## Modeling Trick: the Signed Pseudo Logarithm

Much of the data that the analyst uses exhibits extraordinary range. For example: incomes, company sizes, popularity of books and any “winner takes all process”; (see: Living in A Lognormal World). Tukey recommended the logarithm as an important “stabilizing transform” (a transform that brings data into a more usable form prior to generating exploratory statistics, analysis or modeling). One benefit of such transforms is: data that is normal (or Gaussian) meets more of the stated expectations of common modeling methods like least squares linear regression. So data from distributions like the lognormal is well served by a `log()`

transformation (that transforms the data closer to Gaussian) prior to analysis. However, not all data is appropriate for a log-transform (such as data with zero or negative values). We discuss a simple transform that we call a signed pseudo logarithm that is particularly appropriate to signed wide-range data (such as profit and loss).Log-transforming data is essential when analyzing systems that operate in relative terms or are “scale invariant” (such as financial returns). For example Geometric Brownian motion is a stochastic process central to a number of financial models (such as option pricing). Geometric Brownian motion is actually the exponential of a standard linear Brownian motion (where increments are normal or Gaussian). In this case a logarithmic transformation actually moves from the observed data to a more natural frame of reference (where increments are additive instead of being multiplicative).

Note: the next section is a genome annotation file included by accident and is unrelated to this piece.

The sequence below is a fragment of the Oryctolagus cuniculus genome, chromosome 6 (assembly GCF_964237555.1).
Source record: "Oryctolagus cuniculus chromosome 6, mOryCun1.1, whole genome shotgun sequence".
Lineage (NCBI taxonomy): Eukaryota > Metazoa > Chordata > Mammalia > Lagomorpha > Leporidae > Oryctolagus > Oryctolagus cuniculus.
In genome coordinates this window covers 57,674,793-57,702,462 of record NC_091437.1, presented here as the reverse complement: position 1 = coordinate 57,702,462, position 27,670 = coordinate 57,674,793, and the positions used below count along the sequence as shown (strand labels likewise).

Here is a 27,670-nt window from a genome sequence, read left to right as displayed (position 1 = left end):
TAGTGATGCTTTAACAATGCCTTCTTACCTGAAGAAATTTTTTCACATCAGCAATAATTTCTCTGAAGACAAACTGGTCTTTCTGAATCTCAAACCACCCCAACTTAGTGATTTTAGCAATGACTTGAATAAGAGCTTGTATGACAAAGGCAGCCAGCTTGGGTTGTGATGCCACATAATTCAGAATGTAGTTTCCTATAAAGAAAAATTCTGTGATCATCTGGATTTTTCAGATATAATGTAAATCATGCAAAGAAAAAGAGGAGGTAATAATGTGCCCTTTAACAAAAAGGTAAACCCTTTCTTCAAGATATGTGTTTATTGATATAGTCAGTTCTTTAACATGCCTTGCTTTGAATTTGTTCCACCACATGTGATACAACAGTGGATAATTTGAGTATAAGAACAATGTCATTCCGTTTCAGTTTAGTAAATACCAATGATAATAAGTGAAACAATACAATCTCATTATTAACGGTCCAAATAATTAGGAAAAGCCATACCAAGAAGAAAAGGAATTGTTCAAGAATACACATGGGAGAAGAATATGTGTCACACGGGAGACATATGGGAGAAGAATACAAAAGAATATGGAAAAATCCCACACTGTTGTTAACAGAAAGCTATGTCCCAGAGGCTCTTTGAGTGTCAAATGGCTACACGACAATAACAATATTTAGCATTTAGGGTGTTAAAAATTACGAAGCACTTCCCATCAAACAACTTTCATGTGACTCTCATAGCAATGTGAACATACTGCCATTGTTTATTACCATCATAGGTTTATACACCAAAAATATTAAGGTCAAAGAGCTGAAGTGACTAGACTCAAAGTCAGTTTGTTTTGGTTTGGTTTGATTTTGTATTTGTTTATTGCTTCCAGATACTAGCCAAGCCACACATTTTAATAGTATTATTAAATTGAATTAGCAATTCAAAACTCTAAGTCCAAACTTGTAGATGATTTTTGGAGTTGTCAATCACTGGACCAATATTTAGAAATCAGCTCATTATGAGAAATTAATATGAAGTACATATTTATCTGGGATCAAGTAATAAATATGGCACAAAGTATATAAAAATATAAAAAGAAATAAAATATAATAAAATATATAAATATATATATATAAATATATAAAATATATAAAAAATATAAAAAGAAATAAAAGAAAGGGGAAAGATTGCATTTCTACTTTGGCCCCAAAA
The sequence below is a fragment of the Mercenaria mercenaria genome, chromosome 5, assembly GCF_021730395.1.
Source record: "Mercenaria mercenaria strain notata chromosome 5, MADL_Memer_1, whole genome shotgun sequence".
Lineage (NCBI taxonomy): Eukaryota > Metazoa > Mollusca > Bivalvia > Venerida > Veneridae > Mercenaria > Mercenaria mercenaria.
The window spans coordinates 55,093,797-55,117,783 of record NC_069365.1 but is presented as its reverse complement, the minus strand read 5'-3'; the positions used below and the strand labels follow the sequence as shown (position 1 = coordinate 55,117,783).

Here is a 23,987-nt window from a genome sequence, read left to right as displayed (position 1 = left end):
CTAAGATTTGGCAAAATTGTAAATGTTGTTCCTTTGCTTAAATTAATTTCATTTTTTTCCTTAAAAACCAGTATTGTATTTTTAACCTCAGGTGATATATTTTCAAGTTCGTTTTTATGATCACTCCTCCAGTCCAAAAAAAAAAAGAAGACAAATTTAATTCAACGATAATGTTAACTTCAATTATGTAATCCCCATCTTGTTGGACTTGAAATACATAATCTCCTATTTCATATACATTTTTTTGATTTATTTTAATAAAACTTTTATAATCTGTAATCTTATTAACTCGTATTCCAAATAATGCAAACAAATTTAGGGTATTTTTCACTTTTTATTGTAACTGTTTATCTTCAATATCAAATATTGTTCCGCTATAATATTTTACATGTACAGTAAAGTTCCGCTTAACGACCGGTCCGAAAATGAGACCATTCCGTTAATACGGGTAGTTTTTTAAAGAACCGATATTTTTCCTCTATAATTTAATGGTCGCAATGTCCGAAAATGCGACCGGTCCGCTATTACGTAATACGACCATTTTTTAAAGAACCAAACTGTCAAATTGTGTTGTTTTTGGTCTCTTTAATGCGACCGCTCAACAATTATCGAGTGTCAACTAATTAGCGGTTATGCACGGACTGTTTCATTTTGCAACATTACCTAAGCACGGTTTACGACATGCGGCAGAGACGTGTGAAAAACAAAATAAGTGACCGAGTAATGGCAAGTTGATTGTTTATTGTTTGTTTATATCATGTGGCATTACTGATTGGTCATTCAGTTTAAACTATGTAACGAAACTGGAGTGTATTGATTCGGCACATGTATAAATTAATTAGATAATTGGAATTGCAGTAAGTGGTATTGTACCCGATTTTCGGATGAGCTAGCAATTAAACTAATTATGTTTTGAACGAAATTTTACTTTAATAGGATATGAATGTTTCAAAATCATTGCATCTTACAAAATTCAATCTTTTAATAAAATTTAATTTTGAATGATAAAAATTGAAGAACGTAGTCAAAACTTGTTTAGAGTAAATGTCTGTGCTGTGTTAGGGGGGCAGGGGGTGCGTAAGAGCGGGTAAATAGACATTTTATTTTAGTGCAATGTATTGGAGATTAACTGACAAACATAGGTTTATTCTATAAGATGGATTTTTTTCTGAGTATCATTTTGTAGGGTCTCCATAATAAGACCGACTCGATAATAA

In addition to being the correct transform for log-normal data, the log transform offers useful range compression (it is often not safe to allow variables with extraordinary ranges into linear models) and is *stabilizing* in that it corrects heteroscedasticity in any data set where the outcome measurements are thought to have a relative error (typical of incomes and pricing).

However, a major shortcoming of the log transform is its inability to deal with zero values and negative values.